F. Anstey.

Puppets at Large: Scenes and Subjects from Mr Punch's Show



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THE MODEL DEMOCRACY

"I think you left directions that you were to be thawed in 199 – precisely?" said the stranger politely. "Allow me to introduce myself – Number Seven Million and Six. If you feel equal to the effort, and would care to see the vast improvements in our social condition since the close of the benighted Nineteenth Century, I shall be pleased to conduct you."

Mr. Punch then began to realise that he had had himself frozen by a patent process just a hundred years ago, and that he had returned to animation in time for the close of the marvellous Twentieth Century; so he prepared, in much curiosity and excitement, to accompany his guide.

"By the way," observed the latter, "you must not be annoyed if your – hem – habiliments, which we are unaccustomed to nowadays, should attract some attention."

Singularly enough, Mr. Punch had just begun to feel a certain embarrassment at the prospect of being seen in Piccadilly or Regent Street in the company of a person attired in grey cellular pyjamas, a drab blanket, and a glazed pot hat. However, on reaching the street, he found that every man he met was similarly clad, while his own costume – which, in his original century, would only have been remarkable for its unimpeachable taste – was, in this, the subject of universal and invidious comment.

"You'll have your regulation pot hat and pyjamas served out to you in time!" said Mr. Seven Million and Six encouragingly. "Then no one will say anything to you. In these days we resent anything that tends to confer an artificial distinction on any man. Surnames, for example, which occasionally suggested superiority of birth, have long been abolished, and official numbers substituted. You seem to be looking for something you do not see?" he added, noting a certain blankness and disappointment in Mr. Punch's expressive countenance.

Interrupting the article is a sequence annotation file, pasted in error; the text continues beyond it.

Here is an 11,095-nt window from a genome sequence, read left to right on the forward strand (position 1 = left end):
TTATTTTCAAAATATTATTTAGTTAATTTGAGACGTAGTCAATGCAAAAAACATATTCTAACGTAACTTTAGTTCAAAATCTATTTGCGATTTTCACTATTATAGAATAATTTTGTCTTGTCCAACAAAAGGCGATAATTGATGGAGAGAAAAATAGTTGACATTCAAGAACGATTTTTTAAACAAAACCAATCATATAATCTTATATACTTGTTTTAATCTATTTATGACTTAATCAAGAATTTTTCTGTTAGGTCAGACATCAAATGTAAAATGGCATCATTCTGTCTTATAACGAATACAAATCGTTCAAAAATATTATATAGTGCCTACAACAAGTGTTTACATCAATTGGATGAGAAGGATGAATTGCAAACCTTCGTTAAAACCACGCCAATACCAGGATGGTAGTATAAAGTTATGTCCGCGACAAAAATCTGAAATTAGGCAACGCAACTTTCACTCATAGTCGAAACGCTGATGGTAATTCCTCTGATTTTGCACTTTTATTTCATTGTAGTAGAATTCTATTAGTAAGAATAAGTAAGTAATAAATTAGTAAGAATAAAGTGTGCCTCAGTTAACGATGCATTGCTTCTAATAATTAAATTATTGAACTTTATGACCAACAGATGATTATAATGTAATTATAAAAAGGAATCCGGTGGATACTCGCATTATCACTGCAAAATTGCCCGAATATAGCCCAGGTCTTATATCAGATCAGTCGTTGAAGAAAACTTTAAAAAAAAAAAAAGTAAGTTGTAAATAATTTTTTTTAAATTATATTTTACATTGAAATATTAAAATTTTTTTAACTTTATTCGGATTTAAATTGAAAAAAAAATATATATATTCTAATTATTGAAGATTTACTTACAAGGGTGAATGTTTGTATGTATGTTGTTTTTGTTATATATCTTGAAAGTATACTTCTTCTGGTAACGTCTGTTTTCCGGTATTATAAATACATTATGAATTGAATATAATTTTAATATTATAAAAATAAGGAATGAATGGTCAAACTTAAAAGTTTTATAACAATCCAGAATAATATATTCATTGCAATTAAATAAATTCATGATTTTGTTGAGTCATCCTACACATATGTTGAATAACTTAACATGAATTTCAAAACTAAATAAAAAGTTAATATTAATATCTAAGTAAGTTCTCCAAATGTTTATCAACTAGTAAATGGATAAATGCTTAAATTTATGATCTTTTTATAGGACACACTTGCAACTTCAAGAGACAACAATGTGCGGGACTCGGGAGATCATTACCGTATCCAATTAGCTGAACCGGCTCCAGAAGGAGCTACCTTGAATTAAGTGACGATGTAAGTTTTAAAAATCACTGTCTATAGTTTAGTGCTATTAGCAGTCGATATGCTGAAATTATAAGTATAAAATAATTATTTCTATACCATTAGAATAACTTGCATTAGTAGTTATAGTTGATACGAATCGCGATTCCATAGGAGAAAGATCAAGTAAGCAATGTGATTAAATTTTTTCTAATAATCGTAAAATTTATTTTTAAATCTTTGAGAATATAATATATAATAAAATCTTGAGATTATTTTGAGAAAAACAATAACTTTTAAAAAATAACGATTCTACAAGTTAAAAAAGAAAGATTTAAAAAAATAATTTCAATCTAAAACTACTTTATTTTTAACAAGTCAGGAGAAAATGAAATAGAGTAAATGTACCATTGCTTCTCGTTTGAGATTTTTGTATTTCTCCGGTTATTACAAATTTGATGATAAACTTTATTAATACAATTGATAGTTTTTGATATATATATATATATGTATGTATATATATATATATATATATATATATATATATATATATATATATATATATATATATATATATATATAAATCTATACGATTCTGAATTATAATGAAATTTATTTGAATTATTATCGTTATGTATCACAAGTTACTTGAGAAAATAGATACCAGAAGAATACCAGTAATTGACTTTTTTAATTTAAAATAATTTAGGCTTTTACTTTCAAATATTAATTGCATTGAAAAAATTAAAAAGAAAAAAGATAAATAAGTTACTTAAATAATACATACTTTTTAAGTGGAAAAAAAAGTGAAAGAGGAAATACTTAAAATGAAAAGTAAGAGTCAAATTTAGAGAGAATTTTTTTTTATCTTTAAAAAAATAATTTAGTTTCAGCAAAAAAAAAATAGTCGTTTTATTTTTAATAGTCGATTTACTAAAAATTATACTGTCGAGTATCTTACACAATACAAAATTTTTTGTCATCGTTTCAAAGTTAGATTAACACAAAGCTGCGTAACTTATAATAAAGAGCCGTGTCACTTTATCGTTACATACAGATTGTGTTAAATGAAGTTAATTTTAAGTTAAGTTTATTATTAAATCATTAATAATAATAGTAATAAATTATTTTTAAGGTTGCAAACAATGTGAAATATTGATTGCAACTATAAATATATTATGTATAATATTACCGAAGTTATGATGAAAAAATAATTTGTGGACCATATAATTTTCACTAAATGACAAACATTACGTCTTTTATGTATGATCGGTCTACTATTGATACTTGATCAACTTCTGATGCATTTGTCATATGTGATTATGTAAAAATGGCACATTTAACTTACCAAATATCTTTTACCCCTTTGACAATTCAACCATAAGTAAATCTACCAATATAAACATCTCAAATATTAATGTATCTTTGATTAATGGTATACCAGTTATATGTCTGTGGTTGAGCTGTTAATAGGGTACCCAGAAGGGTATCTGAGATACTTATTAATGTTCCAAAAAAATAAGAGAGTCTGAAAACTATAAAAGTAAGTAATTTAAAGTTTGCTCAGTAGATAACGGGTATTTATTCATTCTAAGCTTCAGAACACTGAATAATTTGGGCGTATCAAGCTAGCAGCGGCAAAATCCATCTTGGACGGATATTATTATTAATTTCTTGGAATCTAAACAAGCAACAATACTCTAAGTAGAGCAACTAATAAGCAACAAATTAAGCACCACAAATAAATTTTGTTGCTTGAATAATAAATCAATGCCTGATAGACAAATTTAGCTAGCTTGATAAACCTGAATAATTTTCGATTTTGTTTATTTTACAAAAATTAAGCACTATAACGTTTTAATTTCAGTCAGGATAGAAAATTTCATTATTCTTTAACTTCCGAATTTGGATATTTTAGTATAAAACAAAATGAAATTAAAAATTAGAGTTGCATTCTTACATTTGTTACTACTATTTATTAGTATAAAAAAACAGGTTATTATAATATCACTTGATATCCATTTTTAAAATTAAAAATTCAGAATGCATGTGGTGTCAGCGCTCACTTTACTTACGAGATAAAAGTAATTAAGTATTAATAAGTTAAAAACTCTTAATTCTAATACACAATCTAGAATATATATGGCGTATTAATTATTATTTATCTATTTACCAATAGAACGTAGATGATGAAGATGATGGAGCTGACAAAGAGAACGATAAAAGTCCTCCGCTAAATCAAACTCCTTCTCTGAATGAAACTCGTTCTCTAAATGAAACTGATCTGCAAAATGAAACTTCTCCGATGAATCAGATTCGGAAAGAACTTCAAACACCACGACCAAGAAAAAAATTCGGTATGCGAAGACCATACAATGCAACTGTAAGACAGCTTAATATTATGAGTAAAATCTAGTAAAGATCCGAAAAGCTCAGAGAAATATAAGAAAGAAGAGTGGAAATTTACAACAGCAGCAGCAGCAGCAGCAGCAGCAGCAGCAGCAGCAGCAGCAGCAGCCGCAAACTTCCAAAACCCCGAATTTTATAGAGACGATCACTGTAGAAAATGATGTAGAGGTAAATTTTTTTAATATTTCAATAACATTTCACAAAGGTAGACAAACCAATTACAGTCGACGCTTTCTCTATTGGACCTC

"I was only wondering why I saw no signs of any new and marvellous inventions at present," said Mr. Punch. "I rather expected to see the air full of electric trains, manageable balloons, or coveys of citizens darting about on mechanical pinions. But I see none, and even more people go on foot than in my own time."

"Inventions, I take it," was the reply, "only served to enrich the Capitalist, and save time or labour. Now we have no Capitalists and no riches, and no reason for hurrying anywhere, while it would be absurd and useless to lessen the amount of manual labour when, even as it is, there is scarcely enough to keep everyone employed for six hours a day."